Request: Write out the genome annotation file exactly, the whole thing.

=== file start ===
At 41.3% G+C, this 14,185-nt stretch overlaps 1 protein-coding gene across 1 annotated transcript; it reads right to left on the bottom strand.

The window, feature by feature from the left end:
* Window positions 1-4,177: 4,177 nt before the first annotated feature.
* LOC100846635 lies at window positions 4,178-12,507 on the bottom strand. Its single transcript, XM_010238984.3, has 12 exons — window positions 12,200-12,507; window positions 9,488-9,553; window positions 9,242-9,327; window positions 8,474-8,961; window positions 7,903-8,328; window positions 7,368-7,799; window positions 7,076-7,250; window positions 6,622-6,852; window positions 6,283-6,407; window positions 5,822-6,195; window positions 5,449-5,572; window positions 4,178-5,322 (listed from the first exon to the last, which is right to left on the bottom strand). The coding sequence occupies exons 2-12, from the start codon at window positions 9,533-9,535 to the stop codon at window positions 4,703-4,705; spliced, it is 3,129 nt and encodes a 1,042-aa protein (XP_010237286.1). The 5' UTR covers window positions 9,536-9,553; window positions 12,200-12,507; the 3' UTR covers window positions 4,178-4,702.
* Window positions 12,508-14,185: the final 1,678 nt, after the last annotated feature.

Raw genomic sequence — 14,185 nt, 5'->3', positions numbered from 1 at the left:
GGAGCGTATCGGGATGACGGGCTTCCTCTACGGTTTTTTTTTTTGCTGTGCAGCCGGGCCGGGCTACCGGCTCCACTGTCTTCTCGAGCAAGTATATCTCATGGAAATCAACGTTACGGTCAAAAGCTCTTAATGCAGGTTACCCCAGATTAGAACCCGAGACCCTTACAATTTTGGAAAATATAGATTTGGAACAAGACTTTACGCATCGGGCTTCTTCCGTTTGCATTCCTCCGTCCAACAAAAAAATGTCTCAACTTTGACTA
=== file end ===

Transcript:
At 41.3% G+C, this 14,185-nt stretch overlaps 1 protein-coding gene across 1 annotated transcript; it reads right to left on the bottom strand.

The window, feature by feature from the left end:
* Window positions 1-4,177: 4,177 nt before the first annotated feature.
* LOC100846635 lies at window positions 4,178-12,507 on the bottom strand. Its single transcript, XM_010238984.3, has 12 exons — window positions 12,200-12,507; window positions 9,488-9,553; window positions 9,242-9,327; window positions 8,474-8,961; window positions 7,903-8,328; window positions 7,368-7,799; window positions 7,076-7,250; window positions 6,622-6,852; window positions 6,283-6,407; window positions 5,822-6,195; window positions 5,449-5,572; window positions 4,178-5,322 (listed from the first exon to the last, which is right to left on the bottom strand). The coding sequence occupies exons 2-12, from the start codon at window positions 9,533-9,535 to the stop codon at window positions 4,703-4,705; spliced, it is 3,129 nt and encodes a 1,042-aa protein (XP_010237286.1). The 5' UTR covers window positions 9,536-9,553; window positions 12,200-12,507; the 3' UTR covers window positions 4,178-4,702.
* Window positions 12,508-14,185: the final 1,678 nt, after the last annotated feature.

Raw genomic sequence — 14,185 nt, 5'->3', positions numbered from 1 at the left:
GGAGCGTATCGGGATGACGGGCTTCCTCTACGGTTTTTTTTTTTGCTGTGCAGCCGGGCCGGGCTACCGGCTCCACTGTCTTCTCGAGCAAGTATATCTCATGGAAATCAACGTTACGGTCAAAAGCTCTTAATGCAGGTTACCCCAGATTAGAACCCGAGACCCTTACAATTTTGGAAAATATAGATTTGGAACAAGACTTTACGCATCGGGCTTCTTCCGTTTGCATTCCTCCGTCCAACAAAAAAATGTCTCAACTTTGACTA